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Branwell Paperback – 4 Apr 2007


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Product details

  • Paperback: 224 pages
  • Publisher: Brandon / Mount Eagle Publications Ltd (4 April 2007)
  • Language: English
  • ISBN-10: 086322363X
  • ISBN-13: 978-0863223631
  • Product Dimensions: 15.9 x 22.9 x 1.9 cm
  • Average Customer Review: 5.0 out of 5 stars  See all reviews (1 customer review)
  • Amazon Bestsellers Rank: 493,412 in Books (See Top 100 in Books)

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Review

Martin has evocatively captured the sad parameters of Branwell s world, revealing the pattern of his self-destructive path through life in a way that is painful but also memorable. --The Irish Times

A thoughtful, lyrical exploration of an almost forgotten figure. --Metro Ireland

"Martin's method of controlling his chaotic protagonist is to choose a spare, stripped-down style which could not be more different from the opaquely inconsequential, rambling prose Branwell himself was producing... This is a novel written with pity rather than empathy [and] impressive diction." --Times Literary Supplement

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Their brother is born not long after Charlotte. Read the first page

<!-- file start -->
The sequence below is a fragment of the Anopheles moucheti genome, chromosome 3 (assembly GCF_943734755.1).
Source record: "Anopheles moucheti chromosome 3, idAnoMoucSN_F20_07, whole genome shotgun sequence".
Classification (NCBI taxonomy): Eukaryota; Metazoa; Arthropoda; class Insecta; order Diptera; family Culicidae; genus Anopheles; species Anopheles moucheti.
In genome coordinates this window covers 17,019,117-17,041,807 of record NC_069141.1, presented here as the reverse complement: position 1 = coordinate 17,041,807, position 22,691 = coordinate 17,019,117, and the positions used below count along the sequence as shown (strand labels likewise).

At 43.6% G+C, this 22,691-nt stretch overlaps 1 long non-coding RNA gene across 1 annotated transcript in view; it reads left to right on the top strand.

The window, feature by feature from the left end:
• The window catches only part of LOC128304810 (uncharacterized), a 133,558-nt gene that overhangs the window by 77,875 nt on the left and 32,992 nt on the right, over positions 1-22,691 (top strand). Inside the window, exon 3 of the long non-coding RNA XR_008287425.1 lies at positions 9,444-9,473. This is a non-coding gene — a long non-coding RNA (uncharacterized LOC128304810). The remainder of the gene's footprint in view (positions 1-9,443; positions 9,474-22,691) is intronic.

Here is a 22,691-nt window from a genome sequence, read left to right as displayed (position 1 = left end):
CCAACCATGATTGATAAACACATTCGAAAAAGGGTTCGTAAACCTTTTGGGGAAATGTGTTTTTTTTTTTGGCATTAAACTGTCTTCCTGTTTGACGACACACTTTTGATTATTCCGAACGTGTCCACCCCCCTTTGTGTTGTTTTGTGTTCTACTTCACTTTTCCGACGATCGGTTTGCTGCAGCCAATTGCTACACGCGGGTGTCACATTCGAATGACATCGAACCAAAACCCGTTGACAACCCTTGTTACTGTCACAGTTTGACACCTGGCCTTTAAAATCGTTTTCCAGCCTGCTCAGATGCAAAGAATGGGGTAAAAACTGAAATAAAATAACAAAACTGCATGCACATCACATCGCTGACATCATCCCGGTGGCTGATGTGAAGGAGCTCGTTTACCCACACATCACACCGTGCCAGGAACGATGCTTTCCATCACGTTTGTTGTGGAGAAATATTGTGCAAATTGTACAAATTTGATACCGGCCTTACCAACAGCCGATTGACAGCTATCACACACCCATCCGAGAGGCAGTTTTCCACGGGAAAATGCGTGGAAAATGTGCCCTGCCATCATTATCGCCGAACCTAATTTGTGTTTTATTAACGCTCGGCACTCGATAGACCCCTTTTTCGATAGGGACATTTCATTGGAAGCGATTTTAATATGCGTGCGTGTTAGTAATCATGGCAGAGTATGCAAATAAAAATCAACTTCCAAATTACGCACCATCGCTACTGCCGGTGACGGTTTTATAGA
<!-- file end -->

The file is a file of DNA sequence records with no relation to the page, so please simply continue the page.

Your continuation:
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Most Helpful Customer Reviews

5 of 5 people found the following review helpful By Carolyn Matthews on 9 Oct 2007
Format: Paperback
This isn't a straightforward biography of Branwell Bronte, it's much better than that.

Douglas Martin is a poet and this book is a beautiful poetic dream, using the dark, damp, brooding atmosphere of the moors and parsonage to set the scene. Branwell's relationship with his sisters, his involvement with their writings, his intoxication and eventual downfall are all brilliantly portrayed.

Douglas Martin has a deceptively simple style of writing, very easy to read. I don't know of any other author who can convey so much meaning and emotion in so few words. He never tries to give a complete picture, the narrative is fragmentary and he doesn't draw conclusions. Subtly outlining such issues as Branwell's sexuality and his sudden dismissal from his tutoring post at Thorp Green, he leaves it to the readers to decide for themselves what actually happened. Martin's extensive knowledge of the Bronte family and their writings comes across clearly.